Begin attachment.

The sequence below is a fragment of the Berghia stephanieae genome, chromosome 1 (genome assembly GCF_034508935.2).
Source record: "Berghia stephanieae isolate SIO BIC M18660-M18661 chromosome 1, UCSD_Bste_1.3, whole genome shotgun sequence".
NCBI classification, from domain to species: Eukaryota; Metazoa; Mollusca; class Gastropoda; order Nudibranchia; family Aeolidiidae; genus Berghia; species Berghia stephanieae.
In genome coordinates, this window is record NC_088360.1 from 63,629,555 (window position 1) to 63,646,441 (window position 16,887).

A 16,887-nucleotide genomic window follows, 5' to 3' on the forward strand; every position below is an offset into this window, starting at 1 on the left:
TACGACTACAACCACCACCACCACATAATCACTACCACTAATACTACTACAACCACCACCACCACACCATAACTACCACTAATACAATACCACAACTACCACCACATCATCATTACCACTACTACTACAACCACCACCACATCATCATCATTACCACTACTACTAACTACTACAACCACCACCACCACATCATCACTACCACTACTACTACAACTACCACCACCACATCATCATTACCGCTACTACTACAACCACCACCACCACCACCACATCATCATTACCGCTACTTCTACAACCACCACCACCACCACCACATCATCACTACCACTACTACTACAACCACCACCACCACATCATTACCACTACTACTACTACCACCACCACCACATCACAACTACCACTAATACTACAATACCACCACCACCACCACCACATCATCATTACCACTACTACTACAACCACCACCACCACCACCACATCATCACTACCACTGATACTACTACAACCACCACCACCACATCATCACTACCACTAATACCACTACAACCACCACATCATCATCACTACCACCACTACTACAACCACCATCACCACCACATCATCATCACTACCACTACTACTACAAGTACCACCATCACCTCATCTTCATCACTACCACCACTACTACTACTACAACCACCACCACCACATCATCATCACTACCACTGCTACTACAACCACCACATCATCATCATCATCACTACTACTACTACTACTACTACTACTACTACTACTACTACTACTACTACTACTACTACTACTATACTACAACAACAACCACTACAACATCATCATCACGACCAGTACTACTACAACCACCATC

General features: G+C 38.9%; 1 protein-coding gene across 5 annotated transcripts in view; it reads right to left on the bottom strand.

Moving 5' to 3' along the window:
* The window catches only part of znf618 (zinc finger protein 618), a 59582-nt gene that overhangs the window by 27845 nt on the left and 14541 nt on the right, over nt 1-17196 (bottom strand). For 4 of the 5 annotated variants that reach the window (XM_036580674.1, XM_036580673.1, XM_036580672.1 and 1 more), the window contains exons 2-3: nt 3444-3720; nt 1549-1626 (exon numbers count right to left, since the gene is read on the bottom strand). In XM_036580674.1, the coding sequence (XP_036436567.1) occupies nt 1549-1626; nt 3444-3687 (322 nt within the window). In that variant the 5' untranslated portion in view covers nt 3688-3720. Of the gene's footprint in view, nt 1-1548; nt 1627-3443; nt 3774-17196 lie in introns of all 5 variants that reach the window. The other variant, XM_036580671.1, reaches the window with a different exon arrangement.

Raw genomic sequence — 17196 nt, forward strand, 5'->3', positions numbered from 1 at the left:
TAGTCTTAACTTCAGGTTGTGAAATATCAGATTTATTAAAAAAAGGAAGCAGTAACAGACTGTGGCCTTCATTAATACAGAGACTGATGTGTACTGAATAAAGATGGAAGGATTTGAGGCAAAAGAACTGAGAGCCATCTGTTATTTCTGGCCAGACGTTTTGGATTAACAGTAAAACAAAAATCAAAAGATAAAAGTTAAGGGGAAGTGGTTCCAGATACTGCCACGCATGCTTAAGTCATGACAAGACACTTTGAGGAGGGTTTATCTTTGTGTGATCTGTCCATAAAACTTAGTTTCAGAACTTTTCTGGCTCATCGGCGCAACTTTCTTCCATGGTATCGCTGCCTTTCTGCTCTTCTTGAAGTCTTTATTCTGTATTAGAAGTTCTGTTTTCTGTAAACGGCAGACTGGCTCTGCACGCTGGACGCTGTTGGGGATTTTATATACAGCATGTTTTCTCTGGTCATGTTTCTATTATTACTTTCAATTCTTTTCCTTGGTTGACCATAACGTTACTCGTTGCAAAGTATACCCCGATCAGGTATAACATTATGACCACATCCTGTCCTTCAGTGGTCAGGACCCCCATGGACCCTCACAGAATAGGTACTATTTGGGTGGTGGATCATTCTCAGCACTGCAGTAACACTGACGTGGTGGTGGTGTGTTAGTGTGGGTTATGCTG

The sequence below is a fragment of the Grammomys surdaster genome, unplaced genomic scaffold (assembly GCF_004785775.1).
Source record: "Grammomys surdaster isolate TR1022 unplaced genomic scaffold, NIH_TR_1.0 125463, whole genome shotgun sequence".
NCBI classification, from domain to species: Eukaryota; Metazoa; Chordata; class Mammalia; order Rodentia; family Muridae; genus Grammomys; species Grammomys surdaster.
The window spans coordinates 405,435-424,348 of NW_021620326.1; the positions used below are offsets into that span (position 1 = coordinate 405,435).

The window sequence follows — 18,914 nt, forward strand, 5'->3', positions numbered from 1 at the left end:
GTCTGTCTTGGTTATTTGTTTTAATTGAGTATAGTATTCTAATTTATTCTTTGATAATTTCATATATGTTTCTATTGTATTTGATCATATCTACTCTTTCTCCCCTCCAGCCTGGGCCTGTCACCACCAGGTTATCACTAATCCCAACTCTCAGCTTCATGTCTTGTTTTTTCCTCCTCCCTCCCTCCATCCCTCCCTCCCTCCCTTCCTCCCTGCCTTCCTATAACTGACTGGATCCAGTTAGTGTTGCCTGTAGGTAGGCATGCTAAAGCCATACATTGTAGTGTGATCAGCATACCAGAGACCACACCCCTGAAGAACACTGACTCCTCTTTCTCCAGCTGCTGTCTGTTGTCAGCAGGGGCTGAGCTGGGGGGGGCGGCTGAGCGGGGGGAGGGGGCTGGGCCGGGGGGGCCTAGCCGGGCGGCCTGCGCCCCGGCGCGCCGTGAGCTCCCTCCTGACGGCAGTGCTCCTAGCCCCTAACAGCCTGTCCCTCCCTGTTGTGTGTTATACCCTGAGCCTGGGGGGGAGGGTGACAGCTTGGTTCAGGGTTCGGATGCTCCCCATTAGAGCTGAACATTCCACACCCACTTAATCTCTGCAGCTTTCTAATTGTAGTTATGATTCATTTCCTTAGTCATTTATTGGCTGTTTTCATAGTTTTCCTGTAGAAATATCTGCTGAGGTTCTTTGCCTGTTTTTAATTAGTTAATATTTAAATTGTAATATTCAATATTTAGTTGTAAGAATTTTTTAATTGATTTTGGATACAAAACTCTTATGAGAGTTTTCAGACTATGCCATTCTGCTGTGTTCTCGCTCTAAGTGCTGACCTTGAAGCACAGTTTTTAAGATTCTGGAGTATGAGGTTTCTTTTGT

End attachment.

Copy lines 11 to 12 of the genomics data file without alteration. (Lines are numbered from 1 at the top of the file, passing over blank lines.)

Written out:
TAGTCTTAACTTCAGGTTGTGAAATATCAGATTTATTAAAAAAAGGAAGCAGTAACAGACTGTGGCCTTCATTAATACAGAGACTGATGTGTACTGAATAAAGATGGAAGGATTTGAGGCAAAAGAACTGAGAGCCATCTGTTATTTCTGGCCAGACGTTTTGGATTAACAGTAAAACAAAAATCAAAAGATAAAAGTTAAGGGGAAGTGGTTCCAGATACTGCCACGCATGCTTAAGTCATGACAAGACACTTTGAGGAGGGTTTATCTTTGTGTGATCTGTCCATAAAACTTAGTTTCAGAACTTTTCTGGCTCATCGGCGCAACTTTCTTCCATGGTATCGCTGCCTTTCTGCTCTTCTTGAAGTCTTTATTCTGTATTAGAAGTTCTGTTTTCTGTAAACGGCAGACTGGCTCTGCACGCTGGACGCTGTTGGGGATTTTATATACAGCATGTTTTCTCTGGTCATGTTTCTATTATTACTTTCAATTCTTTTCCTTGGTTGACCATAACGTTACTCGTTGCAAAGTATACCCCGATCAGGTATAACATTATGACCACATCCTGTCCTTCAGTGGTCAGGACCCCCATGGACCCTCACAGAATAGGTACTATTTGGGTGGTGGATCATTCTCAGCACTGCAGTAACACTGACGTGGTGGTGGTGTGTTAGTGTGGGTTATGCTG

The sequence below is a fragment of the Grammomys surdaster genome, unplaced genomic scaffold (assembly GCF_004785775.1).